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Envelope, please? Absence from absentee ballot package raises questions

One Democrat says the missing envelope violated the law.

ATLANTA — A half million Georgia voters have gotten absentee ballots for this year’s primaries. The question is whether the state followed the law by excluding a ballot secrecy envelope.  

Rather than crowd into election precincts, the state has encouraged pandemic-stricken Georgia voters to submit paperwork to receive absentee ballots – and a half million voters have done gotten theirs so far.

"We’ve put together something in six weeks that takes many states six to eight years," said Gabriel Sterling, the implementation manager of Georgia's election system.

But to do it, the state changed the absentee ballot package just enough to raise some eyebrows.

Earlier this year, absentee ballots sent to voters came in a package that included 

  •  a ballot
  •  instructions on how to fill it out
  •  a white envelope into which the “ballot must be enclosed”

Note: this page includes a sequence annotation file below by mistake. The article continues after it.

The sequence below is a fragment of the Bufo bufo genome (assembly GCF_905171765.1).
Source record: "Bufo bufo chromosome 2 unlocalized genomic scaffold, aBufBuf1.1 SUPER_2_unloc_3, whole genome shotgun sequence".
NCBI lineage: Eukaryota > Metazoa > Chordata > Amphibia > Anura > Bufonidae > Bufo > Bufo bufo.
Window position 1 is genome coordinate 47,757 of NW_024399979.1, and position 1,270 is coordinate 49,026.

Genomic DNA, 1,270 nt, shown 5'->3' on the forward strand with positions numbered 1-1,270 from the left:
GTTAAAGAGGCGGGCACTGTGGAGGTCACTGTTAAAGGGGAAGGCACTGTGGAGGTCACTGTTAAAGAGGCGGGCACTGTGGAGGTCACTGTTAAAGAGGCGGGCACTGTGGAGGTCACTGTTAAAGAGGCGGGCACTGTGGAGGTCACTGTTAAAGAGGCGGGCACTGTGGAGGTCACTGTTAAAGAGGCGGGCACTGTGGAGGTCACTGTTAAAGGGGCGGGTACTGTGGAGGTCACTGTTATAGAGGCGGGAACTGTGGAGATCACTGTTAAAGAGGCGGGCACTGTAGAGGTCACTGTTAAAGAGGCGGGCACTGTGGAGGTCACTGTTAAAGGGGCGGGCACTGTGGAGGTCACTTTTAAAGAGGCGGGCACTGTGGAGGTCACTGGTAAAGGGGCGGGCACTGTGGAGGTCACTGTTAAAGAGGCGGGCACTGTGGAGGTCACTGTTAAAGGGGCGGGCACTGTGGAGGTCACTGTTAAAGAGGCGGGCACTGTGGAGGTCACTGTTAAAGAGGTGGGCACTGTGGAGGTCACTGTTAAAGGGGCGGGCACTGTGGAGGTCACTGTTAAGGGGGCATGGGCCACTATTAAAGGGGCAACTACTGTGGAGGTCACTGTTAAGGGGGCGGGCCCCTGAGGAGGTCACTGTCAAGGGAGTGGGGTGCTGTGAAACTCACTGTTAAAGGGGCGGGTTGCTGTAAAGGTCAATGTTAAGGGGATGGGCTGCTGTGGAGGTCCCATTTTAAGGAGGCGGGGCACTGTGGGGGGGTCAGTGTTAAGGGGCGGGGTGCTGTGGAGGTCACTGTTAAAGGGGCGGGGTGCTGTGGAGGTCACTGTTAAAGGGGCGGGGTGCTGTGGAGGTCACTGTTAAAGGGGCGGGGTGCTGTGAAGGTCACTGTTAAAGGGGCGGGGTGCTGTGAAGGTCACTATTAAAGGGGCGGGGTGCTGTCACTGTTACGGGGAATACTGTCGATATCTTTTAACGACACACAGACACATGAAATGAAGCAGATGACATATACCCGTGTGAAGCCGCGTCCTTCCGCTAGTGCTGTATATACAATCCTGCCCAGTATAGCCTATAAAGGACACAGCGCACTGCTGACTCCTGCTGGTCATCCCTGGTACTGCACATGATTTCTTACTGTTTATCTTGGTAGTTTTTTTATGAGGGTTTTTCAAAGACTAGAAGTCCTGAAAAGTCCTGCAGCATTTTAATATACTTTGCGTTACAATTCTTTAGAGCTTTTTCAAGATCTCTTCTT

•  and then another yellow envelope.

The voter would stuff the white envelope containing the ballot into the yellow envelope, which would go into the mail to the local election office.

But now the state is no longer sending out the inner envelope – to help automate the process, says Sterling.

"There’s no substantive difference in whats happening now than what previously happened other than the volume. In automating the process we moved from an envelope to a sleeve," he said, adding that the sleeve "folds over" the ballot - but does not seal. 

The sleeve violates state law, says attorney and state Rep. Scott Holcomb (D-Atlanta). He points to the state law that says the state “shall provide two envelopes for each official absentee ballot.”

Holcomb says it’s to keep election workers from being able to link the name of a voter to a ballot.

"If somebody opens up an envelope with your name, and then pulls out the ballot, they can see exactly who you voted for," Holcomb said. "That ensures the secrecy of the ballot. It’s just that the secretary of state, for some unknown reason, chose to violate the law and not follow it."

Asked about the allegation, Sterling said "our attorneys feel we are meeting the specifications of the law, yes."

"There’s no substantive difference in what's happening now than what previously happened other than the volume" of absentee ballots, Sterling said. "So yeah, at the end of the day, it is just as secret as it was before."

However – the instructions still tell absentee voters to return the “two envelopes provided.” Sterling says the state will send voters new instructions – and change them for upcoming ballot mailings.

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